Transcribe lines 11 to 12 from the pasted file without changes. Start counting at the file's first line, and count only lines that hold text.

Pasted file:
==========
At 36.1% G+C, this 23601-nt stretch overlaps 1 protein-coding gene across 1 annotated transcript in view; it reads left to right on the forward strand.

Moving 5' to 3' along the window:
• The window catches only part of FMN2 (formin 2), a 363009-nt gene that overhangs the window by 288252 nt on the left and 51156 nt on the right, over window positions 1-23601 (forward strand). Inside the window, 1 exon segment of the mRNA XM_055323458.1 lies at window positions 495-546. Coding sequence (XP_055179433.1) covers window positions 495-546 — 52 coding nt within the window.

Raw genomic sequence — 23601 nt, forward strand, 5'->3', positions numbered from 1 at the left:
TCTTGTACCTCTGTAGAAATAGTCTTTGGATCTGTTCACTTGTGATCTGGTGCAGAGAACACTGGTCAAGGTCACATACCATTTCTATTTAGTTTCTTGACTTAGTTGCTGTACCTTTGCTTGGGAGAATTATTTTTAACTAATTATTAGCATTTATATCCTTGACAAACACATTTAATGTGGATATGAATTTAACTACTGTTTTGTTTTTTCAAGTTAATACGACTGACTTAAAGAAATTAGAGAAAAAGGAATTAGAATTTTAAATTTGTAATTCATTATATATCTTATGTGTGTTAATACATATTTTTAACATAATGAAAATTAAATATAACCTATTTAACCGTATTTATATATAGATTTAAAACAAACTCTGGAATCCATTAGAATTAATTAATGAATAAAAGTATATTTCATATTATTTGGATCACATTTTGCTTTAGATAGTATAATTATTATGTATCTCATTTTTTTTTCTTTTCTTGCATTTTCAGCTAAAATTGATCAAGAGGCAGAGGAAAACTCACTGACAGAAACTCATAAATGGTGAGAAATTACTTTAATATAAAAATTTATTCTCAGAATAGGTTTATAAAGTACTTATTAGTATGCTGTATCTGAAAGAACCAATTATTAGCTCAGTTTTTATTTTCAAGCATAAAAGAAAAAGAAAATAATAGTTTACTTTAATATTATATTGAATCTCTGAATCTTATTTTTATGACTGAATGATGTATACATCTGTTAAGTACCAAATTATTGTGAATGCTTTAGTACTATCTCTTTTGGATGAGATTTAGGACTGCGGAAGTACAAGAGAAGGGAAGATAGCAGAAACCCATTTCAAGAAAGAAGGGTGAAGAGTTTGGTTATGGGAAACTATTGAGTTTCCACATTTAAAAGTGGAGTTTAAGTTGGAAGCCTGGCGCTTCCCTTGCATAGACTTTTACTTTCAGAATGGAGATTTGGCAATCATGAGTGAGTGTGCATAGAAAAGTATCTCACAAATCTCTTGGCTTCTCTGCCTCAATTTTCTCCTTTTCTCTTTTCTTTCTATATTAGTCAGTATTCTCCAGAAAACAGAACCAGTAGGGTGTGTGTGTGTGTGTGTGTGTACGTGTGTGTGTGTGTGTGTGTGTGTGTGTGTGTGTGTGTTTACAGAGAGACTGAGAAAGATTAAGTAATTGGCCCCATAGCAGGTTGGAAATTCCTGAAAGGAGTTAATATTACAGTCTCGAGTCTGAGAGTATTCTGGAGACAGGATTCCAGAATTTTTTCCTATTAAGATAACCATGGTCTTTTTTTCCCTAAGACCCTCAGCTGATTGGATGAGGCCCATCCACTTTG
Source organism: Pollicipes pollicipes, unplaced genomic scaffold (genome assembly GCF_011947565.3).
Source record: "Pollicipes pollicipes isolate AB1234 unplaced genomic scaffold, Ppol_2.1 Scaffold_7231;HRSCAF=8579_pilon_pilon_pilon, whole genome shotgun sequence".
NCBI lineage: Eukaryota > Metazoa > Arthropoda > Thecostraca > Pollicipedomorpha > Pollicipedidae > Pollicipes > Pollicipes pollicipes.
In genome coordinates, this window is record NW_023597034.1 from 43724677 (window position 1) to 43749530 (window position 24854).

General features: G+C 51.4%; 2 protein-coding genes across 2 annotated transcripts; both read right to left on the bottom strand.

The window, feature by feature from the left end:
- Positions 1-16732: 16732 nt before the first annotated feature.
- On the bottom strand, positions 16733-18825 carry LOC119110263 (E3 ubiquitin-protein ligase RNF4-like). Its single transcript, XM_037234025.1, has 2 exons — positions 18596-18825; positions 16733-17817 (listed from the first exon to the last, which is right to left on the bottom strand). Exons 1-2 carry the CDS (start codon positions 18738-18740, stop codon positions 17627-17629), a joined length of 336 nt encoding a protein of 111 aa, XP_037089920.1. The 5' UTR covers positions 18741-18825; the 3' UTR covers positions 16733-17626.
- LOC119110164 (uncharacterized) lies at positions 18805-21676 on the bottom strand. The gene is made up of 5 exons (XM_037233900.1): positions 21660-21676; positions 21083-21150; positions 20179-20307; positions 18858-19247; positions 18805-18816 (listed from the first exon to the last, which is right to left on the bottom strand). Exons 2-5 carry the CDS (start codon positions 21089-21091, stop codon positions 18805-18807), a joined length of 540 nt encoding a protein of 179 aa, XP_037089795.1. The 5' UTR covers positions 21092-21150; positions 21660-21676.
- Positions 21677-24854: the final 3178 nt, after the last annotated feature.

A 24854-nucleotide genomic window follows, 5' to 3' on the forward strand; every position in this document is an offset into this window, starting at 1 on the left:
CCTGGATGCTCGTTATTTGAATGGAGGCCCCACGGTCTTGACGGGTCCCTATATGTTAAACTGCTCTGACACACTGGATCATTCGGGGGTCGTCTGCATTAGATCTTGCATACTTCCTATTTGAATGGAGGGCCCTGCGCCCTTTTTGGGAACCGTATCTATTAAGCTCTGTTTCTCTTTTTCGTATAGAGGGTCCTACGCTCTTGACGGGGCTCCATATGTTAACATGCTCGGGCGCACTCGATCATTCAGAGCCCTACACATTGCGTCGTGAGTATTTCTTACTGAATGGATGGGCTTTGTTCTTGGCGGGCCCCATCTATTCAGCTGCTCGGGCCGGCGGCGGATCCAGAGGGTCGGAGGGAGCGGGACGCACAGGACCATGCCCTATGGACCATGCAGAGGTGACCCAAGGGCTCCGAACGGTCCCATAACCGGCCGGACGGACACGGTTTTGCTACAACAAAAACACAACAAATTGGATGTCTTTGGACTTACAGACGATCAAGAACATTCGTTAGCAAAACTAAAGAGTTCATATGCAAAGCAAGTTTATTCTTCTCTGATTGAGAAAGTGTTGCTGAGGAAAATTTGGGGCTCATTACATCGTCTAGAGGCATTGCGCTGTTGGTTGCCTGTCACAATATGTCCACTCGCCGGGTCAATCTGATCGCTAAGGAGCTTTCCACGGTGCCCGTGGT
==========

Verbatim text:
The window, feature by feature from the left end:
- Positions 1-16732: 16732 nt before the first annotated feature.